The presence of an angel isn’t enough, it seems! And so Zechariah is given a sign. It might seem a little excessive, but Zechariah is made mute and possibly deaf as well (the Greek can mean both) for daring to disbelieve God’s word through Gabriel. It is a fairly obvious sign for Zechariah that God’s word is true, that God can be trusted to bring about what God promises. And, the story continues, Elizabeth did get pregnant and, in due time, baby John was born.

Habakkuk, Isaiah, Zechariah the priest; trusting God, doubting God—what can we say about all this? Well, I started by saying I find it hard to trust God. It’s not that I don’t trust God—but I do find it hard. A large part of this is probably because I know the plans I have for me, plans to prosper and not harm me, and I find it difficult to accept that God would want anything else. But not trusting God in this way makes it very easy for me to treat God as a kind of talisman or good luck charm—God is hanging around my neck like a pendant, a magic lamp to rub when I want things done my way. The trouble is, that’s kind of how the people of Judah treated God, and we all know how that turned out! God calls us to prepare God’s way, not the other way around!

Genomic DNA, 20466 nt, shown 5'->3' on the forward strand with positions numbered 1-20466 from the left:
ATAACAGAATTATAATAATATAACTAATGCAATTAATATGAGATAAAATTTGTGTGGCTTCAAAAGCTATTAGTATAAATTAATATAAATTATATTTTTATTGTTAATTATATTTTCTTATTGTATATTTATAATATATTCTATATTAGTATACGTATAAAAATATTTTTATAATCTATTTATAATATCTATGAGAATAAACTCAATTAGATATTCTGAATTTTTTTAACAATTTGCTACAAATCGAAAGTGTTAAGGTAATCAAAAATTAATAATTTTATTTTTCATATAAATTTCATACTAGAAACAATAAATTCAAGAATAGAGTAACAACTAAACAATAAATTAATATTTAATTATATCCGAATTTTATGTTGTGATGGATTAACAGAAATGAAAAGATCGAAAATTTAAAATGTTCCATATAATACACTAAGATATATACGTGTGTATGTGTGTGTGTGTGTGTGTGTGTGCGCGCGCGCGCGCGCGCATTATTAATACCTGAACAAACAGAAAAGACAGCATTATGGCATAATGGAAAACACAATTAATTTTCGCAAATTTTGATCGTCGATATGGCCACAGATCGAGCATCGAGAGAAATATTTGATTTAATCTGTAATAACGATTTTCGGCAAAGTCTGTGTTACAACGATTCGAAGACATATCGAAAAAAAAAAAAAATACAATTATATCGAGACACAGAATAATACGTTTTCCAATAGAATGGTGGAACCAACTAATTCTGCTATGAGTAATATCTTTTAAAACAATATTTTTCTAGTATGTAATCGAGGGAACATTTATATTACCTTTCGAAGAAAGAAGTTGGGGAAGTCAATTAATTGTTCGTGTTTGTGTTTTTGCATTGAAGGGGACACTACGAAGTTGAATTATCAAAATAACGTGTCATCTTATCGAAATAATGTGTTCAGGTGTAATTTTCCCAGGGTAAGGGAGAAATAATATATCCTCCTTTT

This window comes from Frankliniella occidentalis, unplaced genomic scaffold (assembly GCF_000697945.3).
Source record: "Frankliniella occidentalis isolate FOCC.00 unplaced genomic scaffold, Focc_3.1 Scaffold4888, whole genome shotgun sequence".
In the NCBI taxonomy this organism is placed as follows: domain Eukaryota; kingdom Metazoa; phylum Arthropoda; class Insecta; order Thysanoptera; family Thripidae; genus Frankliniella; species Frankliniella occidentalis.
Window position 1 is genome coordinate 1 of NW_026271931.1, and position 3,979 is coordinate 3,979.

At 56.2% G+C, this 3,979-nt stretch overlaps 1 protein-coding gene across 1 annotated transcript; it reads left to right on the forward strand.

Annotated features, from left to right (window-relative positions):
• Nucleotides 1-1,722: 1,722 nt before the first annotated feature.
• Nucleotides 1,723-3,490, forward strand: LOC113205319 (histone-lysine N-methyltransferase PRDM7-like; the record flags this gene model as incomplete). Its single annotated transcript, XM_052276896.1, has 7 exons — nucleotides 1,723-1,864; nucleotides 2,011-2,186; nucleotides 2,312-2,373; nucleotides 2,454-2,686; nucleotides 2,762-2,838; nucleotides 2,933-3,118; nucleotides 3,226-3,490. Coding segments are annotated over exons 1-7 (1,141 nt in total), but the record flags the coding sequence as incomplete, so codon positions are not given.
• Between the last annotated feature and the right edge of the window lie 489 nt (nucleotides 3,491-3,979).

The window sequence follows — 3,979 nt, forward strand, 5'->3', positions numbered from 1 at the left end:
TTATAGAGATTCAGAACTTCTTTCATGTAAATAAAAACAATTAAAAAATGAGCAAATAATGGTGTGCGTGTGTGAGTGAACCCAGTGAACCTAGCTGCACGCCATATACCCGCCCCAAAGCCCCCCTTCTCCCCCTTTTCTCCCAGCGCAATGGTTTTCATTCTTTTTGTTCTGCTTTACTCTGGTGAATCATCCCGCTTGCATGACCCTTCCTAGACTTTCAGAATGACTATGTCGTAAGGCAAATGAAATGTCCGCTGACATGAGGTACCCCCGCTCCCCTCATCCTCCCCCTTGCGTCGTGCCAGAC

Let me repeat that: God calls us to prepare God’s way, not the other way around. This gives me hope; this is what gives me hope even when I find it hard to trust God, even when I find it hard to trust that God will come and sort out evil and injustice and violence and the rest. Our natural reaction, as fallen and sinful humans, I think is to resist God and to disbelieve what God says clearly enough: